Tuesday, November 29, 2011


On Friday 18 November 2011, we received an email from a resident of Welgevonden Estate  [a residential estate on the outskirts of Stellenbosch]  as follows  :-

"Hi, we live in Welgevonden Estate and for the last 2 nights have heard a farmer over the road spraying his vineyards at night. It has been quite windy and this morning we woke to find dead beetles on our front porch. Then checked the cars, full of some sticky substance. It can only be spray drift. Please can you urgently help us to fight this farmer (Blue Jay Farm). The drift falls onto the houses and not to mention the pizza restaurant 50m over the road from the farm. Let us know what we can do to take action against his indiscriminate pollution and poisoning.
Please can you post a link onto Facebook? I really belive we need wide support for this problem and having a facebook link will help create more awareness. Please let me know how I can help as I really want to help to bring the ban to Stellenbosch. We live in Welgevonden Estate and are surrounded by pesticide spraying farmers."


There are 38 comments to be found in the "additional comments" section at the end of question 3

Having been caught in spray drift, from the very same farm, as we drove past Welgevonden Estate on the R44, we knew from past experience that spray drift in this area was indeed a well documented problem.  We therefore contacted the latest complainant in order to get more information and in this regard received a copy of correspondence between the Welgevonden resident  and Sandra Jeffery of Timberlea Farming Trust.

Click here to read the email :    http://www.scribd.com/doc/74213464/Timberlea-21-Sept-2011

Sandra Jeffery had also attached a number of very impressive documents and certifications, indicating that Timberlea did indeed comply with various standards. A close inspection of the documents has revealed that they are more concerned with the "Maximum Residue Levels " [MRL's]  ie the levels of pesticide still found on the fruit itself, than the actual spraying methods used to control pests and diseases within the vineyards and orchards.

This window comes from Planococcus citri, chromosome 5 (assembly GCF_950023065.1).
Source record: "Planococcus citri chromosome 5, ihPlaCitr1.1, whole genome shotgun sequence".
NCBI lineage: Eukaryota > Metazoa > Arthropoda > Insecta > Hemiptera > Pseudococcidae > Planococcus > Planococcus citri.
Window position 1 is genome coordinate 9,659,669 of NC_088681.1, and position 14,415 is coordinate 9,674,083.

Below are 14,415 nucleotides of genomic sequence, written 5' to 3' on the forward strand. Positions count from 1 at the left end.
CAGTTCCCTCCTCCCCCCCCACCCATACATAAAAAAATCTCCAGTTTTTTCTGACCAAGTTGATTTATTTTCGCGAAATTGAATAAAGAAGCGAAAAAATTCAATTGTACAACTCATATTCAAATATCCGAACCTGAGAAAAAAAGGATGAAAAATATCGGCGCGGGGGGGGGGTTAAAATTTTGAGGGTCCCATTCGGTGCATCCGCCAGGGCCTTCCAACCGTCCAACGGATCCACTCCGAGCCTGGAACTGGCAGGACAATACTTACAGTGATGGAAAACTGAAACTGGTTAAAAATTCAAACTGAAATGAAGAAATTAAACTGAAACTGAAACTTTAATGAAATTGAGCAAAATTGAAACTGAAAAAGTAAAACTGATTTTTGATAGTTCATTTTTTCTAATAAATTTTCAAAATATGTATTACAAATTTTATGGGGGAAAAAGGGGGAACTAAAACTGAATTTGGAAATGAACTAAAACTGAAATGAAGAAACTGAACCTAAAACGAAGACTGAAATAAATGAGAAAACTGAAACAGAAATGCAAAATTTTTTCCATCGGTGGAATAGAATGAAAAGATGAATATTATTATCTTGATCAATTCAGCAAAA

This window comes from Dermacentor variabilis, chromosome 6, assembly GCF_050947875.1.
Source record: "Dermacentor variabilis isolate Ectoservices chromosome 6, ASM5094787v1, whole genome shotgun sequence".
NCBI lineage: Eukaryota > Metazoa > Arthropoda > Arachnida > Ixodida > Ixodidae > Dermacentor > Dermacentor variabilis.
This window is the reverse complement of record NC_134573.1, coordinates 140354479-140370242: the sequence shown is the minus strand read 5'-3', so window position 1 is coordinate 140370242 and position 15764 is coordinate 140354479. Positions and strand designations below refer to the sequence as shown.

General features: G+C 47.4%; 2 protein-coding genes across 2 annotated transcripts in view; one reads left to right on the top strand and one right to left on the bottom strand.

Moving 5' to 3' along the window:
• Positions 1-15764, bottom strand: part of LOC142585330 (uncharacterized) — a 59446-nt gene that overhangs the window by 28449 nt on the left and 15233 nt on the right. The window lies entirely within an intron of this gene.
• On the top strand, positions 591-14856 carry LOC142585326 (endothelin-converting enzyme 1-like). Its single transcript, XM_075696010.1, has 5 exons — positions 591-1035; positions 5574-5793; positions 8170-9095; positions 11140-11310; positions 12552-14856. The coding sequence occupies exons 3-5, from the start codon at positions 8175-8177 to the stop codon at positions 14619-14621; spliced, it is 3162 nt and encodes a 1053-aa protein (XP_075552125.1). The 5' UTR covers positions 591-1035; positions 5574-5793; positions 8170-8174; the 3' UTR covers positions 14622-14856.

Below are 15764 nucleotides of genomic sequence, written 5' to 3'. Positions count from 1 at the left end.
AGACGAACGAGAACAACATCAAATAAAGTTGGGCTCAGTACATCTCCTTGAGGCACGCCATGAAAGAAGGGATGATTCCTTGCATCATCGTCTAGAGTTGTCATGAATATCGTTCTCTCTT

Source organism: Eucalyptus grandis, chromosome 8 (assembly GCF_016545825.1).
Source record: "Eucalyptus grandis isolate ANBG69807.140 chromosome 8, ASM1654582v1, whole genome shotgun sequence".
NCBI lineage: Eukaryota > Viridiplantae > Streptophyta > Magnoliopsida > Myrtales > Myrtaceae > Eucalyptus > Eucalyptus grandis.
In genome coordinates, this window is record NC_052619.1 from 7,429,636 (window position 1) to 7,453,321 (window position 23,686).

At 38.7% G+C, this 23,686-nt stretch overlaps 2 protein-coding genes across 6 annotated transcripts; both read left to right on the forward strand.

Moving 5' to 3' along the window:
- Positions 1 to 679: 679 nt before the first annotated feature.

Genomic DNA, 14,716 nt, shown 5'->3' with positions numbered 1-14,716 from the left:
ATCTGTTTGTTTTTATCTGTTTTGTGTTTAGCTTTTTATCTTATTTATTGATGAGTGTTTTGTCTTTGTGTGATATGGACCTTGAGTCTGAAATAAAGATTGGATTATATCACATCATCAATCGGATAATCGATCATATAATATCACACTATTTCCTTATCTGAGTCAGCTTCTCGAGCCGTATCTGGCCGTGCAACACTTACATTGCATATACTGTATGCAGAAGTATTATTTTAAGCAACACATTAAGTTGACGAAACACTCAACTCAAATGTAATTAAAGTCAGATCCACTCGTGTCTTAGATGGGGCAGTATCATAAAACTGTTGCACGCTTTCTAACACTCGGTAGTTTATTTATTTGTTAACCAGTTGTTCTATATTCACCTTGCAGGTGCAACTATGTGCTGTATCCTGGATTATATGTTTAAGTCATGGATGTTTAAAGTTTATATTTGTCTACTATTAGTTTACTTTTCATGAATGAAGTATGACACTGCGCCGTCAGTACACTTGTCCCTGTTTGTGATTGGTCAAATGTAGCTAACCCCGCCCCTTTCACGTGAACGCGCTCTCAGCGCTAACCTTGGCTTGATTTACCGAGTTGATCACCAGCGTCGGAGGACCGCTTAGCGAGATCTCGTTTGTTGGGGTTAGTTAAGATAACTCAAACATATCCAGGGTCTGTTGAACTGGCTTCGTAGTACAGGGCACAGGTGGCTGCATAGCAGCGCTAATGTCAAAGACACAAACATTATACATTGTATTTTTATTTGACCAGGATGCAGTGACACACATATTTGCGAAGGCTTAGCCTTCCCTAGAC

Whilst the MRL's may comply with the acceptable levels as per the various certifications, this does not mean that the products sprayed are safe, by exposure, when sprayed. Almost all fungicides and pesticides have a statutory "withholding period" which in some cases can be 120 days. This means that the crop must not be sprayed less than 120 days before being harvested as then the MRL's will be too high and thus harmful to humans. So what about the high levels during spraying, that get blown into peoples gardens and houses ? Ones gardens, lawns and other household surfaces can remain contaminated, and toxic, for some time, where children playing on the lawn for example, could come into contact with the toxic fall-out.

Most of the pesticides & fungicides used today are toxic. Many of them are known carcinogens, endocrine disruptors and developmental /reproductive toxins. Children are particularly at risk by exposure.

Your average 'gifsmous' will say that the pesticides and fungicides are as poisonous as the salt in the Marmite in your toast, and the farmer's tend to believe this. They believe that if they dont spray their crops, before they get sick, then they will suffer huge damages.